RED THORN

Art At­tack

SFX: The Sci-Fi and Fantasy Magazine - - Reviews - Red Thorn’s cast of crea­tures in­clude mur­der­ous dwarves the Red Caps and a river de­mon called a Skel­ly­coat.

re­leased OUT NOW! Pub­lisher Ver­tigo

Writer David Bail­lie

Artist Meghan Het­rick

Best known for pen­ning Fu­ture Shocks for 2000 AD, David Bail­lie has now fol­lowed that fa­mil­iar cre­ative path lead­ing to Ver­tigo for his first on­go­ing se­ries, which draws on his Scot­tish roots.

The first is­sue opens with main char­ac­ter Isla Mac­in­tosh ar­riv­ing in Glas­gow to track down her miss­ing sis­ter. The city is ef­fec­tively brought to life by Meghan Het­rick’s vi­brant, manga- es­que art, and Bail­lie high­lights not just its un­der­ly­ing mythol­ogy but also its rock and roll his­tory. So it’s al­most dis­ap­point­ing when Isla crosses over to an al­ter­nate fan­ta­systyle land ruled over by the an­cient pa­gan demi- god Thorn.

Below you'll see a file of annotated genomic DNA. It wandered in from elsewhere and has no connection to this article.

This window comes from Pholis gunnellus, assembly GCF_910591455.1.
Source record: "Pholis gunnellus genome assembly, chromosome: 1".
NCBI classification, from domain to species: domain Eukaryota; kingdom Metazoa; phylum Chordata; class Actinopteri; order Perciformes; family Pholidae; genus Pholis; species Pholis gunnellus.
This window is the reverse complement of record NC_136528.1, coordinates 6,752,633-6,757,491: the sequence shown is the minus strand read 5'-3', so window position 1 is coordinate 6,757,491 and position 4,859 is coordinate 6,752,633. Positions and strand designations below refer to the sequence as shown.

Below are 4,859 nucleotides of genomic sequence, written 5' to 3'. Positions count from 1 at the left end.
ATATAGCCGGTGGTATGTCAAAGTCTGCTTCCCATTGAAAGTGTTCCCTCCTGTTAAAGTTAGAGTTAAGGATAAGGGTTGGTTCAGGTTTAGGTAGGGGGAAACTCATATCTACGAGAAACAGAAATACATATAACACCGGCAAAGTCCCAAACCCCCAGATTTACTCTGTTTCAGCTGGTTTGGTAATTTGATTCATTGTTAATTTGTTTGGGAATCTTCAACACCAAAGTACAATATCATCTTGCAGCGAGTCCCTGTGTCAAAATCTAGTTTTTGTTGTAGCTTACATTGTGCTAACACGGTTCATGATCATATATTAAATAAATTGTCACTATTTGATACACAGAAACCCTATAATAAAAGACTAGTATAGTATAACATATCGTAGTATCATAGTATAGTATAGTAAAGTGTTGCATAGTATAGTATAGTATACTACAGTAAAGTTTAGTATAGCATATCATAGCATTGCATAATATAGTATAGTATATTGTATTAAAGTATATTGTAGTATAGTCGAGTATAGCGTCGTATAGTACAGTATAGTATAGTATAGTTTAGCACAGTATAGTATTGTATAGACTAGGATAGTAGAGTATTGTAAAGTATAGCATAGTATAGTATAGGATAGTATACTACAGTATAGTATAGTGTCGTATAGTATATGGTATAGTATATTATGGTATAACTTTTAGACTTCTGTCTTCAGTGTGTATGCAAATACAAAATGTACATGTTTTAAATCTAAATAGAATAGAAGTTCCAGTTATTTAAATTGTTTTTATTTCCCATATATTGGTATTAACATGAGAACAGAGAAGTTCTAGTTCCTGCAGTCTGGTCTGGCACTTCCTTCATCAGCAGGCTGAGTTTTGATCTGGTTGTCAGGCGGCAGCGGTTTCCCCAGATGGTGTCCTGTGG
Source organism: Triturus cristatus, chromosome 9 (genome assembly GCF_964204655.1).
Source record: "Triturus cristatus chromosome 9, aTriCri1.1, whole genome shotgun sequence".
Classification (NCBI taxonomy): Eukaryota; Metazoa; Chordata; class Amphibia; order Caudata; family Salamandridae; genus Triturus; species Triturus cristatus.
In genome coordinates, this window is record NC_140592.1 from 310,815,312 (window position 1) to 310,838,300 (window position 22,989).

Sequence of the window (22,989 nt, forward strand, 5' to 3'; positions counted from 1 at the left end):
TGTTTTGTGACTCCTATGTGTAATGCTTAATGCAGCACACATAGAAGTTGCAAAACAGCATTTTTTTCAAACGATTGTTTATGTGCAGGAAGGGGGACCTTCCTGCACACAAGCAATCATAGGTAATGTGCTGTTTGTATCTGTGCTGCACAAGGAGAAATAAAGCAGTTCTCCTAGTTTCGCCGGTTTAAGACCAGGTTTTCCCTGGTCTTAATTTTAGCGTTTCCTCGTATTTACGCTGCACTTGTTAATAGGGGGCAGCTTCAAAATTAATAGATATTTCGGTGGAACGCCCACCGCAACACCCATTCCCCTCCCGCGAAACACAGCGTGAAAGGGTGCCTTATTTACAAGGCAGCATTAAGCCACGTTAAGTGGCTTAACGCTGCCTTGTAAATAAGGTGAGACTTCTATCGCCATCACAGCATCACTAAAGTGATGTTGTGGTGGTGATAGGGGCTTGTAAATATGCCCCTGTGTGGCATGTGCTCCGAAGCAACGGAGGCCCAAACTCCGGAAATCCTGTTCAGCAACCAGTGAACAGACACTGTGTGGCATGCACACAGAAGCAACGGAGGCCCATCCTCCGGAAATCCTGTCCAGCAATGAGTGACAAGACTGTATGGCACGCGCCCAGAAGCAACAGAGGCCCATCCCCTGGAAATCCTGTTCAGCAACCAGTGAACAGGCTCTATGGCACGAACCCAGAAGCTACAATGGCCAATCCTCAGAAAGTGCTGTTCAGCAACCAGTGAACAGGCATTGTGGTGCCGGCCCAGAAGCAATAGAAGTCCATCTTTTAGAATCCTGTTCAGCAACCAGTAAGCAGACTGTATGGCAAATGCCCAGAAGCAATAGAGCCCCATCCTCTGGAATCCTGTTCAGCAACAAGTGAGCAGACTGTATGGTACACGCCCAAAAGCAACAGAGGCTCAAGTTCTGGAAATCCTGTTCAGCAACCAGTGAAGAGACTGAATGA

Isla’s quest to dis­cover her sis­ter’s fate is swiftly side­lined as she be­comes em­broiled with Thorn, and Bail­lie throws too many el­e­ments into what’s quite a heady mix, leav­ing some plot­lines and char­ac­ters frus­trat­ingly un­de­vel­oped. Isla is en­dowed with the abil­ity to bring draw­ings to life, and it’s re­vealed that one of them fa­tally stabbed one of her teach­ers, but three is­sues in no con­se­quences for those ac­tions have yet been men­tioned.

Still, with such an in­trigu­ing cen­tral prom­ise, Red Thorn is worth stick­ing with for the long haul; hope­fully Bail­lie will pace his sto­ries bet­ter in later arcs. Stephen Jewell

She didn’t take the “No” vote well.

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